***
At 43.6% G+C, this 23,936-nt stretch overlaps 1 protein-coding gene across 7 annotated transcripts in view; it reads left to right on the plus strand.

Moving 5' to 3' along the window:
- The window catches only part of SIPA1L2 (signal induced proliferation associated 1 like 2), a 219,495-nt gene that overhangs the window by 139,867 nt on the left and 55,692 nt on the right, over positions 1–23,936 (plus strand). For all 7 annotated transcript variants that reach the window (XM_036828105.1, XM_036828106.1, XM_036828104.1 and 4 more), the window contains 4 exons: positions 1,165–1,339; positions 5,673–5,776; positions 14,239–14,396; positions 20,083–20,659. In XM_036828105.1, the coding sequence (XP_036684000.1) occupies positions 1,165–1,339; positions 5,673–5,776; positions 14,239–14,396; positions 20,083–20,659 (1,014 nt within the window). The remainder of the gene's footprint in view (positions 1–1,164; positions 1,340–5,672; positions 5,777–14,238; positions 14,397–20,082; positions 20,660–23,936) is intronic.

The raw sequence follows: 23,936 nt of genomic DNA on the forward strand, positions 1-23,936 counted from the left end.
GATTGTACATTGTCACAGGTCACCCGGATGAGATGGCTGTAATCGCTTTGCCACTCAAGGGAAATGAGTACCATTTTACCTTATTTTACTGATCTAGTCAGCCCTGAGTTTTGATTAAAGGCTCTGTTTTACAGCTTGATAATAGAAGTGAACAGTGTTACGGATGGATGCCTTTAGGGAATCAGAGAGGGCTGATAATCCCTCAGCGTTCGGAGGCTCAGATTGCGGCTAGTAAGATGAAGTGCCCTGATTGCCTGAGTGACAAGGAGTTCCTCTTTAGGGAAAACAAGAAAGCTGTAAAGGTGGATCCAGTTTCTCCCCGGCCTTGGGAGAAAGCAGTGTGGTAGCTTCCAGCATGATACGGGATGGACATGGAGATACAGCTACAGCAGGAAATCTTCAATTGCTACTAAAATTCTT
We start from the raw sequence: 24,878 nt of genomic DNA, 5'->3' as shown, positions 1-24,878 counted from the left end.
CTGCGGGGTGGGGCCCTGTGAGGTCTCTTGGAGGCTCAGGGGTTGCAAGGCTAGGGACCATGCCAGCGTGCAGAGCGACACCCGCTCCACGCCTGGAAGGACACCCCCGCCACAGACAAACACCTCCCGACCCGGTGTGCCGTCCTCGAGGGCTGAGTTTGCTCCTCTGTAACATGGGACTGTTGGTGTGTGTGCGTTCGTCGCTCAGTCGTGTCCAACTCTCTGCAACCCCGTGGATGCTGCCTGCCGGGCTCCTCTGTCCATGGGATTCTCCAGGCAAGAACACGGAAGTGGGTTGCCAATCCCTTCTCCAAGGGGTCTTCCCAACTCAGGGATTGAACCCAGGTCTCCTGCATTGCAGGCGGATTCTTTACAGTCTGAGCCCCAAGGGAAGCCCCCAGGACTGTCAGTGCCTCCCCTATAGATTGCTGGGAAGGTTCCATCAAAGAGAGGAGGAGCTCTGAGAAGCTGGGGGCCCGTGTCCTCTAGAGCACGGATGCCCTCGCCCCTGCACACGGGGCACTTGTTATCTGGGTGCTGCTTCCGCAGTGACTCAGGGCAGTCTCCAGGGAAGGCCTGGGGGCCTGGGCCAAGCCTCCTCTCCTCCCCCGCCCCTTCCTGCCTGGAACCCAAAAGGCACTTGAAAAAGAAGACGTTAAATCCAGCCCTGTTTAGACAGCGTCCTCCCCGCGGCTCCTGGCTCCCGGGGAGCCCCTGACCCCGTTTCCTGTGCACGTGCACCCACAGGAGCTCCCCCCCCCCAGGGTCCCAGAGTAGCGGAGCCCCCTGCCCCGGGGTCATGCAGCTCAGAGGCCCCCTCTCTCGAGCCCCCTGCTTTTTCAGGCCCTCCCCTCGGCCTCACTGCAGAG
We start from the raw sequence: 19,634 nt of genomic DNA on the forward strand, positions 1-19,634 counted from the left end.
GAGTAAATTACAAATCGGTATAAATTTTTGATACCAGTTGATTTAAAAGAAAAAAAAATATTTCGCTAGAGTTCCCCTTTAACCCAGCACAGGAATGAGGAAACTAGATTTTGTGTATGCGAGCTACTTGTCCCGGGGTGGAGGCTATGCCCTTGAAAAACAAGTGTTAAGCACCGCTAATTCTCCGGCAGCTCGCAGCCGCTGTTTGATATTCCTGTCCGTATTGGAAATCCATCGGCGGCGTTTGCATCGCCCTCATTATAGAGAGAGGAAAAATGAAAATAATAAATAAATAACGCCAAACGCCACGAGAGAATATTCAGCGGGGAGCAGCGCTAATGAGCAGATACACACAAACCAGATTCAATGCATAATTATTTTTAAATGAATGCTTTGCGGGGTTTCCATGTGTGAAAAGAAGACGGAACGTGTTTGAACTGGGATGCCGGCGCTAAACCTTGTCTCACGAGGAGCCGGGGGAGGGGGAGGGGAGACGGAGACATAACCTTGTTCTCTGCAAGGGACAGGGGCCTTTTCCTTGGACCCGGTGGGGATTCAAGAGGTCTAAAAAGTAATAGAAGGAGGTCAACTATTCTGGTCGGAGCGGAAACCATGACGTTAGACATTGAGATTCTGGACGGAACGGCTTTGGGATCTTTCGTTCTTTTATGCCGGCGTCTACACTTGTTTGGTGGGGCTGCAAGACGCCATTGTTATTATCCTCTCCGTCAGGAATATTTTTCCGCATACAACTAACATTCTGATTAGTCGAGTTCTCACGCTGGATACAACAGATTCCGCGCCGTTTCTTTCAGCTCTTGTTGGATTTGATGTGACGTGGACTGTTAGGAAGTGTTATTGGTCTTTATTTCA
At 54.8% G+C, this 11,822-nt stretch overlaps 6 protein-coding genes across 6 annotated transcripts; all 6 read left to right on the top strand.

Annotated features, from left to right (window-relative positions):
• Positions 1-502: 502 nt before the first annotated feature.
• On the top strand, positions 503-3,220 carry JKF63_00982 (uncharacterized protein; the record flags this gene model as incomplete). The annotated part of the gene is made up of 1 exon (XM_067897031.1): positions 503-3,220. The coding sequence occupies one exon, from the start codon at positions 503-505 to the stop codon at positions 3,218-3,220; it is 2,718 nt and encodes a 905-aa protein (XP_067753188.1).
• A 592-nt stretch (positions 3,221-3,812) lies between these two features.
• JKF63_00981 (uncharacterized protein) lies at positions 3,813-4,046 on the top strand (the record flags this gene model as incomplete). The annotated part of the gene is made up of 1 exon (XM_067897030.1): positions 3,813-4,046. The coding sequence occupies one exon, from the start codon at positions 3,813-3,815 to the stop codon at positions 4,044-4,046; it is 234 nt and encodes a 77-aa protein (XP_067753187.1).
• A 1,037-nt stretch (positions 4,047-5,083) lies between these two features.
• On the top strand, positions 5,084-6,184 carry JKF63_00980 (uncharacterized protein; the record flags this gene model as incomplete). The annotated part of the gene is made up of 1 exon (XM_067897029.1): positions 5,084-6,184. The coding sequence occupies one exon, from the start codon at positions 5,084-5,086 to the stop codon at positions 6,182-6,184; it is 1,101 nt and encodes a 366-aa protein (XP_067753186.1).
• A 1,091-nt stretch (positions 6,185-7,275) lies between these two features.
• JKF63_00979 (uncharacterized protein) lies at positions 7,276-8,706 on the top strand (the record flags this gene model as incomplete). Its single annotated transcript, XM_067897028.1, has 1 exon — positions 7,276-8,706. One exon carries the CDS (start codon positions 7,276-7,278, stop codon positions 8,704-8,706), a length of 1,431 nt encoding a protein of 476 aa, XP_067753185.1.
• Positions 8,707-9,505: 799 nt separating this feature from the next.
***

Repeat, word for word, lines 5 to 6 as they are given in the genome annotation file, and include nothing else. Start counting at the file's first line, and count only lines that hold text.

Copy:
GATTGTACATTGTCACAGGTCACCCGGATGAGATGGCTGTAATCGCTTTGCCACTCAAGGGAAATGAGTACCATTTTACCTTATTTTACTGATCTAGTCAGCCCTGAGTTTTGATTAAAGGCTCTGTTTTACAGCTTGATAATAGAAGTGAACAGTGTTACGGATGGATGCCTTTAGGGAATCAGAGAGGGCTGATAATCCCTCAGCGTTCGGAGGCTCAGATTGCGGCTAGTAAGATGAAGTGCCCTGATTGCCTGAGTGACAAGGAGTTCCTCTTTAGGGAAAACAAGAAAGCTGTAAAGGTGGATCCAGTTTCTCCCCGGCCTTGGGAGAAAGCAGTGTGGTAGCTTCCAGCATGATACGGGATGGACATGGAGATACAGCTACAGCAGGAAATCTTCAATTGCTACTAAAATTCTT
We start from the raw sequence: 24,878 nt of genomic DNA, 5'->3' as shown, positions 1-24,878 counted from the left end.